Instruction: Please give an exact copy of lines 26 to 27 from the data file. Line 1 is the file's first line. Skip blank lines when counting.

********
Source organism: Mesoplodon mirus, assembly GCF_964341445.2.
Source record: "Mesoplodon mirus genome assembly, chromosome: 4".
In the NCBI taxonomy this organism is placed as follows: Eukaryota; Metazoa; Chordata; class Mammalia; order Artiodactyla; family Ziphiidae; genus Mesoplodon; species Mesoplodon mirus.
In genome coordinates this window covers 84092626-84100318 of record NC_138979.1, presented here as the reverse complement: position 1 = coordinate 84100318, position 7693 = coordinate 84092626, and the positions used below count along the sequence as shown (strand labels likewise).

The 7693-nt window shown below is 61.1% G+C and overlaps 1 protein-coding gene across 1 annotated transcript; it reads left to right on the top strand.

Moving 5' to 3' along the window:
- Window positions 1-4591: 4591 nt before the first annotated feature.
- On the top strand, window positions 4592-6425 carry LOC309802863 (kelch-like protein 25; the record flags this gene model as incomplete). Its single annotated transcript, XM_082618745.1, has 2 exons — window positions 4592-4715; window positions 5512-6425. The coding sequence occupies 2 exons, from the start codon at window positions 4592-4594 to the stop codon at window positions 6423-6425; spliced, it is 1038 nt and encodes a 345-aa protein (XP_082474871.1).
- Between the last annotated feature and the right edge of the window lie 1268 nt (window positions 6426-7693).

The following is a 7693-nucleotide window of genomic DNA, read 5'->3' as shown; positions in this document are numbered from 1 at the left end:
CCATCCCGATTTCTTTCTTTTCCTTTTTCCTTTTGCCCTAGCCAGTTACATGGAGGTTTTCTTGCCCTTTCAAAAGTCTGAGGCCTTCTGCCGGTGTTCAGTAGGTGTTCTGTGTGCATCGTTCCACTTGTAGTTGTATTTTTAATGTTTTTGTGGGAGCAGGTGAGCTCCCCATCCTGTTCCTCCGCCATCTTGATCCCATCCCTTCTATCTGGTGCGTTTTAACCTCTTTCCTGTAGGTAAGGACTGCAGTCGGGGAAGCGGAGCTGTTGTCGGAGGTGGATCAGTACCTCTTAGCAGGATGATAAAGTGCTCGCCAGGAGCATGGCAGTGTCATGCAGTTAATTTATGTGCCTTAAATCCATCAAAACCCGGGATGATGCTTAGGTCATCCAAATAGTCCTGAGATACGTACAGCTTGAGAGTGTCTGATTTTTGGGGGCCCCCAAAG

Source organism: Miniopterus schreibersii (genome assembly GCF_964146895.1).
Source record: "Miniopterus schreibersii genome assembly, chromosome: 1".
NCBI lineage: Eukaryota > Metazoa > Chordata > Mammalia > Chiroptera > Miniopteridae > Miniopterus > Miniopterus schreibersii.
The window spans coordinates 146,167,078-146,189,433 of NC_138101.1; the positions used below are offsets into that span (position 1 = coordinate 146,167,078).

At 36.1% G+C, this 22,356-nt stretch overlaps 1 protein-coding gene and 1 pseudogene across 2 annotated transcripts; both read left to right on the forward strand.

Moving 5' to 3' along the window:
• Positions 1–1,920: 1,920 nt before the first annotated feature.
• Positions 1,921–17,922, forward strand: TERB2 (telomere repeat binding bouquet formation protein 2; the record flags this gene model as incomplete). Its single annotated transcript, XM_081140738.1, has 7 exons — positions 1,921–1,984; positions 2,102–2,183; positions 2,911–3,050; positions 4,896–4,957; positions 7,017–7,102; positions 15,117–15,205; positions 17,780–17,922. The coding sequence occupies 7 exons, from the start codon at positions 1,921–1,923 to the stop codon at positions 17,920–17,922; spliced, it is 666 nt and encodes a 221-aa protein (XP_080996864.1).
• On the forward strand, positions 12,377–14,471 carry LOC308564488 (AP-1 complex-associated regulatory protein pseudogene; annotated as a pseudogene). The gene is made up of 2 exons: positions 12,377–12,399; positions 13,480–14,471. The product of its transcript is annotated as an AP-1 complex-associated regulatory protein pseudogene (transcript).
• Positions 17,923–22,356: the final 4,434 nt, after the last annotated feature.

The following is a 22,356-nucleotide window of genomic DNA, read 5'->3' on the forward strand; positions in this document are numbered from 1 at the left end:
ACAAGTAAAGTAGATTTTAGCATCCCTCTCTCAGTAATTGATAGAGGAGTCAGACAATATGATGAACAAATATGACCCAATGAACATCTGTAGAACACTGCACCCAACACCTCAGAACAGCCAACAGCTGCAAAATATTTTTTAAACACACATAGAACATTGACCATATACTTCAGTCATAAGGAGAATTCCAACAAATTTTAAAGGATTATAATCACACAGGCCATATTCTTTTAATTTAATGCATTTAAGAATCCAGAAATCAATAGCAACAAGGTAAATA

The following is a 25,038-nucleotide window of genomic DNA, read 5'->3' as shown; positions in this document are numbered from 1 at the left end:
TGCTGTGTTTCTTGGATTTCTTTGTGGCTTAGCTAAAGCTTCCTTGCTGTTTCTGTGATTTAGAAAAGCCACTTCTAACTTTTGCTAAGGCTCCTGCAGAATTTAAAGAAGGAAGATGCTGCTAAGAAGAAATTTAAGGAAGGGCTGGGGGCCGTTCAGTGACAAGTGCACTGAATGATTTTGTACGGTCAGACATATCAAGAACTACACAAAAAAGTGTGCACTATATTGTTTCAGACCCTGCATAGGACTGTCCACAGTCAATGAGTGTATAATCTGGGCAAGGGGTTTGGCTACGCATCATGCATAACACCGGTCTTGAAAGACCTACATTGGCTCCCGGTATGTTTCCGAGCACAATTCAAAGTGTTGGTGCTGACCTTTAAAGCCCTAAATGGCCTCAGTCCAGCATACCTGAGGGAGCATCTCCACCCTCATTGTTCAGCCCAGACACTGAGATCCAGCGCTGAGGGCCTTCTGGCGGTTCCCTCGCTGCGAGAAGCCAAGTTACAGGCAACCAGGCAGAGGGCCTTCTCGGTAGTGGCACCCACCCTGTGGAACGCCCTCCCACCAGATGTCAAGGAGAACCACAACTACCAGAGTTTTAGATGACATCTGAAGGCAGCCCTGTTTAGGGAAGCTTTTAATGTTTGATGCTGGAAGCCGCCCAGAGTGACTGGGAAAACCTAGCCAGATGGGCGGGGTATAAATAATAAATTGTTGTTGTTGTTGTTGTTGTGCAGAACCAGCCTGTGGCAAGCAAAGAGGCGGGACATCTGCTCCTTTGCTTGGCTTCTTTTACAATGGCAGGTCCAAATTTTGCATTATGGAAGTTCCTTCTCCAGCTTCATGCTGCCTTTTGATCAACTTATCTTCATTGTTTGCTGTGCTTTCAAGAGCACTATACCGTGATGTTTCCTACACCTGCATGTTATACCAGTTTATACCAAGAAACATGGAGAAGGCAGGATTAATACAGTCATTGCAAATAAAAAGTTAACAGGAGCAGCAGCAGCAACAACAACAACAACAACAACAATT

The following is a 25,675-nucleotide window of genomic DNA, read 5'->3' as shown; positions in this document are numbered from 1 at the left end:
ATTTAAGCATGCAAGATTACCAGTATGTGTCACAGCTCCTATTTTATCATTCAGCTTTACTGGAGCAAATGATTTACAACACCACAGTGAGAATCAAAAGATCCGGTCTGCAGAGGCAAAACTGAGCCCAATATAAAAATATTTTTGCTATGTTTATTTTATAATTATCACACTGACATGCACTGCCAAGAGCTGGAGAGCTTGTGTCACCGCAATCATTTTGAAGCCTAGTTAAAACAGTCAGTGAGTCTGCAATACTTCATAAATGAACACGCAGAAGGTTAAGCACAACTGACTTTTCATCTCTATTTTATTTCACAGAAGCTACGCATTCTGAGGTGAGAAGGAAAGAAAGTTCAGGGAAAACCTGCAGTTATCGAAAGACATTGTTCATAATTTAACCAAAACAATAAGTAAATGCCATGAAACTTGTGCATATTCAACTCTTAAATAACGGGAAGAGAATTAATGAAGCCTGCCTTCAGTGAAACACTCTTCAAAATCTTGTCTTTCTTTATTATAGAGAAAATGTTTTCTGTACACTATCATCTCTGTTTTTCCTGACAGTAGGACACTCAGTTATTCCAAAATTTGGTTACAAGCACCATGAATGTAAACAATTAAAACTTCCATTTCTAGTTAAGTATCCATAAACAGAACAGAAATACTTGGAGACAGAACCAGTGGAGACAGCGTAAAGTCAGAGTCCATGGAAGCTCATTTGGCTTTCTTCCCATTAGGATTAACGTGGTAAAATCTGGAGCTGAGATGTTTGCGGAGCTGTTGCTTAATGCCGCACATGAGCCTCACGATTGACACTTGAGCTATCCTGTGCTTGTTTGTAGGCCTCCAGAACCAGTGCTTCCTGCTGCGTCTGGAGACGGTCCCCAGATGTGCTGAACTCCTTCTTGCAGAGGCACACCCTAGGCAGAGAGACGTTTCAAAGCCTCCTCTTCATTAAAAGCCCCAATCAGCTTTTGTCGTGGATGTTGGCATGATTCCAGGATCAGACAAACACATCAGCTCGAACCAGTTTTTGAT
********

The following is a 25,675-nucleotide window of genomic DNA, read 5'->3' as shown; positions in this document are numbered from 1 at the left end:
ATTTAAGCATGCAAGATTACCAGTATGTGTCACAGCTCCTATTTTATCATTCAGCTTTACTGGAGCAAATGATTTACAACACCACAGTGAGAATCAAAAGATCCGGTCTGCAGAGGCAAAACTGAGCCCAATATAAAAATATTTTTGCTATGTTTATTTTATAATTATCACACTGACATGCACTGCCAAGAGCTGGAGAGCTTGTGTCACCGCAATCATTTTGAAGCCTAGTTAAAACAGTCAGTGAGTCTGCAATACTTCATAAATGAACACGCAGAAGGTTAAGCACAACTGACTTTTCATCTCTATTTTATTTCACAGAAGCTACGCATTCTGAGGTGAGAAGGAAAGAAAGTTCAGGGAAAACCTGCAGTTATCGAAAGACATTGTTCATAATTTAACCAAAACAATAAGTAAATGCCATGAAACTTGTGCATATTCAACTCTTAAATAACGGGAAGAGAATTAATGAAGCCTGCCTTCAGTGAAACACTCTTCAAAATCTTGTCTTTCTTTATTATAGAGAAAATGTTTTCTGTACACTATCATCTCTGTTTTTCCTGACAGTAGGACACTCAGTTATTCCAAAATTTGGTTACAAGCACCATGAATGTAAACAATTAAAACTTCCATTTCTAGTTAAGTATCCATAAACAGAACAGAAATACTTGGAGACAGAACCAGTGGAGACAGCGTAAAGTCAGAGTCCATGGAAGCTCATTTGGCTTTCTTCCCATTAGGATTAACGTGGTAAAATCTGGAGCTGAGATGTTTGCGGAGCTGTTGCTTAATGCCGCACATGAGCCTCACGATTGACACTTGAGCTATCCTGTGCTTGTTTGTAGGCCTCCAGAACCAGTGCTTCCTGCTGCGTCTGGAGACGGTCCCCAGATGTGCTGAACTCCTTCTTGCAGAGGCACACCCTAGGCAGAGAGACGTTTCAAAGCCTCCTCTTCATTAAAAGCCCCAATCAGCTTTTGTCGTGGATGTTGGCATGATTCCAGGATCAGACAAACACATCAGCTCGAACCAGTTTTTGAT